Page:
The proclamation of Pope Francis for the Year of St. Joseph from December 8, 2020 to December 8, 2021 led me to pause for a while and asked “who is St. Joseph for me as an FMM?
I am simply aware that St. Joseph played a great role in the spirituality of Mother Foundress Mary of the Passion. But basically for me: who is he?
The statue of St. Joseph at the left side of the altar in the chapel of Our Lady of Victories caught my attention that seemingly inviting me to contemplate him more by gazing on him reflectively and meditatively allowing my feelings and thoughts speak with depth in the stillness of my being.
At his right hand is a carpenter’s measuring wood pressed in his heart, which appears to tell me “how he loves and esteems an honest and simple work to earn and to feed his family of Mary and Jesus”. Indeed, he truly gives dignity and a spiritual dimension to manual labours. With this right hand pressed on his heart signifies that he always communicates with his heart. Isn’t it this is generative speaking? A question has been evoked in me: Have I truly interiorized generative listening and speaking especially in this time of quarantine or isolation period due to COVID-19? How did “sensing” the poor and the most vulnerable people in our society suffering tremendously from the impact of pandemic COVID-19 influenced my prayer life and my concrete solidarity with them?
At his left hand is a “bunch of lilies” that symbolizes for me his purity of mind, body and spirit. The bouquet has three lilies with two of them blooming fully and the other one preparing itself to bloom. I have been questioning him of what message do these three flowers suggests for me. The orientation of the Institute on U-process as a change process suddenly springs up. He wants to tell me that the two lilies in bloom are my open mind and heart whereas the un-bloomed one is my “will” that need to grow in openness to enter the process of my personal change: “to let go of those that blocked me to be a true credible person and to let come in” those good attitudes and virtues that will make me a trustworthy individual and a better FMM”.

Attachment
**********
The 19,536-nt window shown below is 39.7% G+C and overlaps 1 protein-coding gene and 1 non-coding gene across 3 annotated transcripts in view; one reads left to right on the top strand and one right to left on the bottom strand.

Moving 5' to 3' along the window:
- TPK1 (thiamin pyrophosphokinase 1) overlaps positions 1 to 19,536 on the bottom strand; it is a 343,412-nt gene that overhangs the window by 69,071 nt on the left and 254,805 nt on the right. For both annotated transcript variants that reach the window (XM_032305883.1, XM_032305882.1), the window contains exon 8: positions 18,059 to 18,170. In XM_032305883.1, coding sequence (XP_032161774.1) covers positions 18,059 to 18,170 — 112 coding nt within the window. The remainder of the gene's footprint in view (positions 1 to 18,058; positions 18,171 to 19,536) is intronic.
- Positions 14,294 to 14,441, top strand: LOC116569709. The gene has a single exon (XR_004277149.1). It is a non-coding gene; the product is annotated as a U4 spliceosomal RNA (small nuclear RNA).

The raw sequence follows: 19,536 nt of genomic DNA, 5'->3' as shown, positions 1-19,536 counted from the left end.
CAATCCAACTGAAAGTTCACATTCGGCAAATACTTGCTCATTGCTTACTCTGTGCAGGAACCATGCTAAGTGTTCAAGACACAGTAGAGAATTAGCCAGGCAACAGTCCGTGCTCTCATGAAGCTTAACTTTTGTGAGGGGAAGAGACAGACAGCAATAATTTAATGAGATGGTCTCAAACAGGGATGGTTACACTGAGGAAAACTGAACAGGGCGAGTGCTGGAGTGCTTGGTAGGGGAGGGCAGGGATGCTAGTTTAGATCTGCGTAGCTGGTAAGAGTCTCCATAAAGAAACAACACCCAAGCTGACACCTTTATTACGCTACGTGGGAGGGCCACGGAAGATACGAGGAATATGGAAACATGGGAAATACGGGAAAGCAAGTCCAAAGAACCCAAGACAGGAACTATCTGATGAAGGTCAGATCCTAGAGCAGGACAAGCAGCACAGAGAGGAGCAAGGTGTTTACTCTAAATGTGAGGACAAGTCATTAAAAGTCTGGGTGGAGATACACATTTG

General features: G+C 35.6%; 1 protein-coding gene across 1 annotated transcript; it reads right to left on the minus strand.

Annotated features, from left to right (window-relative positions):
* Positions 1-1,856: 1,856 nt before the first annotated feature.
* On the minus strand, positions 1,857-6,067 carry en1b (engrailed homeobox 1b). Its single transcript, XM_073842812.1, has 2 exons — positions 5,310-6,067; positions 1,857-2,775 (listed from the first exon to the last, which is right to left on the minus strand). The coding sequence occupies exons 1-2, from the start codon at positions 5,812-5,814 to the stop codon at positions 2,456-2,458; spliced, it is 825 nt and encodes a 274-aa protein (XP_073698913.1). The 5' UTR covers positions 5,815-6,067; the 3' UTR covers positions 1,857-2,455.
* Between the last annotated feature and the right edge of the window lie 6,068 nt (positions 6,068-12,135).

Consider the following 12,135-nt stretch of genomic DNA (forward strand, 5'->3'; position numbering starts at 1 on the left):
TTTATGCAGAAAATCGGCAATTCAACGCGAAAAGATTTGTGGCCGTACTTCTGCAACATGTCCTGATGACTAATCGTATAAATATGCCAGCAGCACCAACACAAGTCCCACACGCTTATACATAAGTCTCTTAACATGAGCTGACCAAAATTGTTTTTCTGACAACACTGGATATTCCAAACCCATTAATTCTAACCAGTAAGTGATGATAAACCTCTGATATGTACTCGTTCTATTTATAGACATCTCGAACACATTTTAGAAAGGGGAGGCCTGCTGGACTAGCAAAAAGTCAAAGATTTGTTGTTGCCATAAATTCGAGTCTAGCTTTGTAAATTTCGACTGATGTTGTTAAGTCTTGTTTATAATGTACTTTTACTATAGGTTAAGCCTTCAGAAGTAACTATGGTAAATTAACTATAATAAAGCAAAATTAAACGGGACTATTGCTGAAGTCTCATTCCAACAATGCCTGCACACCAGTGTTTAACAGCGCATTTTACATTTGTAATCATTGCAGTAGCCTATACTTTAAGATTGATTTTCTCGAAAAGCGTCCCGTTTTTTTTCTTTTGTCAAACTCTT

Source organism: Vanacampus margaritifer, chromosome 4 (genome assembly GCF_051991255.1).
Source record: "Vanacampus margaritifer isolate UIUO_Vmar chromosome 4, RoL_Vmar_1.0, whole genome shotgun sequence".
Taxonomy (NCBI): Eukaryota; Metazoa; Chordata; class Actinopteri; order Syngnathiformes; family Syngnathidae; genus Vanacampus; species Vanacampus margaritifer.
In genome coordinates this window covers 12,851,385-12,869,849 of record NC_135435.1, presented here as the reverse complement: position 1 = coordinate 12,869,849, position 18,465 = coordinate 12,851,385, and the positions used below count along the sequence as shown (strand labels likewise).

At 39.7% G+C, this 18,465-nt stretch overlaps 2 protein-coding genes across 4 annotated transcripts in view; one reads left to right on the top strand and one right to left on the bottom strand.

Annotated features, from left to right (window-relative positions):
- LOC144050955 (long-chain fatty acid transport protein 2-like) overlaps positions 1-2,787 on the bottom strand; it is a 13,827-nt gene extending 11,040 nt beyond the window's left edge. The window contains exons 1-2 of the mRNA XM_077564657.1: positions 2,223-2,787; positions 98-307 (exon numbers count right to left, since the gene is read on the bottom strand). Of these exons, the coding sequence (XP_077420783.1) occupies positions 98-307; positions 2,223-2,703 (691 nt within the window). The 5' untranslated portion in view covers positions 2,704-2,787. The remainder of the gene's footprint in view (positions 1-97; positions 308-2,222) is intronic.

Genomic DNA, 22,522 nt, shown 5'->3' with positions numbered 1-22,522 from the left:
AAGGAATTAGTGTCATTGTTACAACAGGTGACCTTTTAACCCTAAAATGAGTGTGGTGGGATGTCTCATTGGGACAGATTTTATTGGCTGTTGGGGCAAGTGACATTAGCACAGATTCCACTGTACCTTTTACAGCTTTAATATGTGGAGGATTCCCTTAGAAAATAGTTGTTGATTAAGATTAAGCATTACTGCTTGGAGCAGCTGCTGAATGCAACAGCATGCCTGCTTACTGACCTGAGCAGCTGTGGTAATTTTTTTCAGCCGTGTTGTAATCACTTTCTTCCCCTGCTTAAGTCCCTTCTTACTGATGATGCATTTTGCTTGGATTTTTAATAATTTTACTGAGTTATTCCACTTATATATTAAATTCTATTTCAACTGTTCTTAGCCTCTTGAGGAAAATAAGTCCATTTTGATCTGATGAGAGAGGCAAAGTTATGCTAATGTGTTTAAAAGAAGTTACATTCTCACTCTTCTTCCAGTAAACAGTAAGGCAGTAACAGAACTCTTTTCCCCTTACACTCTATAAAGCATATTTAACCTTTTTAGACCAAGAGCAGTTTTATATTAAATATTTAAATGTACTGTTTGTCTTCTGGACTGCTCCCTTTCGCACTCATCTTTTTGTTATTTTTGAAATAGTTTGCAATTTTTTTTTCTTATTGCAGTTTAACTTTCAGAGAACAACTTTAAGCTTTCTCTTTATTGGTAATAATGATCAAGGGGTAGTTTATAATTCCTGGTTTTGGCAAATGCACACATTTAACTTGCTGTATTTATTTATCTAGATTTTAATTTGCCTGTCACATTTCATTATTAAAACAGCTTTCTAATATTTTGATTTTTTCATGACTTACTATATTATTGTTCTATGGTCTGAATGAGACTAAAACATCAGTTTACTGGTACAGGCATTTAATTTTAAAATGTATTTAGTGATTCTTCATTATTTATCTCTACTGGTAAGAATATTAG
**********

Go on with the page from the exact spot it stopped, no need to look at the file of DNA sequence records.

His halo represented his holiness that he attained as he sincerely cooperated and with purity of intention collaborated to the graces that God had been providing him as he responded to the pleasant and unpleasant realities in the daily events and situations he encountered and experienced in his earthly life.
The gestures of his feet are in the walking position that signifies not passivity and submissiveness but active, spirited and lively deeds to respond to whatever or wherever God is calling him. His lips with a ready smile show attentiveness and availability to welcome and generously help whoever comes to him. His downcast eyes manifest his modesty and humility. These body languages speak a lot to me in the measure of “contemplative and active” attitudes that must be lived by FMM’s in handling and doing the ordinary and extra-ordinary things that comes regularly on the basis of everyday existence.
In conclusion is the following short verse written to thank God for the gift of St. Joseph to humanity:
S – anctity is the path you were courageously treading
T – otal self-giveness lies in the depth of your being
J – oyful obedience and poverty have been your life’s witnessing
O – mnipotent God to your simple heart you’re abandoning
S – ilence is your way of sincere and attentive listening
E – mpathy in truth and charity are your manners of relating
P – eace, justice and love the attitudes at home you’re exemplifying
H – aving Mary and Jesus fill you with songs of praise and thanksgiving!
By: Sr. Yolanda, FMM